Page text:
Monday Morning DM: Can Murder-Hobos Belong and Other Thoughts on My 5e Experiences.

I used the term “murder-hobo” in public the other day and I realized that to anyone who does not play D&D, they might seriously think I was endorsing lethal bum fights. I was on a college campus, so this seemed extra likely.

The context of my comment though, as it would make sense to gamers, concerned the idea that even though I – ostensibly – enjoy a sandbox, hex-crawling style of play – I wonder if sometimes I only think that I enjoy that. I worry about this because it doesn’t just inform my fun as a player but it affects my thinking when I’m planning and running a game.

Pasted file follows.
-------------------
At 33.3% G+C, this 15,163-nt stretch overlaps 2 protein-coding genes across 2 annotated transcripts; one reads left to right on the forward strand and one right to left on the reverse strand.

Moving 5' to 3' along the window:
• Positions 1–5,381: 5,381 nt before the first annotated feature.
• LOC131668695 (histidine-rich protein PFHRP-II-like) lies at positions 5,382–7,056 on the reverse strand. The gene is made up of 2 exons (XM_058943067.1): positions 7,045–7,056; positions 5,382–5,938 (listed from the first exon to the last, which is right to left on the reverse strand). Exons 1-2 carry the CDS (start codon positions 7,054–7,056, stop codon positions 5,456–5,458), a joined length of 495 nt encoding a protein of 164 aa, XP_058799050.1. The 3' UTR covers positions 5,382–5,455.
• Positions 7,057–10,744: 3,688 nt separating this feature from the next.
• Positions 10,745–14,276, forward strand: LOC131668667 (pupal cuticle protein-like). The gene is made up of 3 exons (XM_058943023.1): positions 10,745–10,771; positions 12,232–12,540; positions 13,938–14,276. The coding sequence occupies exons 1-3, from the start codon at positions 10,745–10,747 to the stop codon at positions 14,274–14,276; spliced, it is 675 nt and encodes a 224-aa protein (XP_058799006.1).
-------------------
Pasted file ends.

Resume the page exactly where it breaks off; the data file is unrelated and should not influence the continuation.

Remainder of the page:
If I may take a brief aside into video games, I really struggled to enjoy Fallout 3, but I very much enjoyed Fallout: New Vegas. The difference being, for me, that New Vegas included this whole layer of civilization which was lacking in F3. In New Vegas, I was able to connect with different factions, have recurring enemies, build a storyline around my exploration and I didn’t just feel isolated like I did in Fallout 3. I make no objective claims that one is better than the other – it’s just that New Vegas satisfied my need to be a part of something in a way that the purely open exploration of Fallout 3 could not.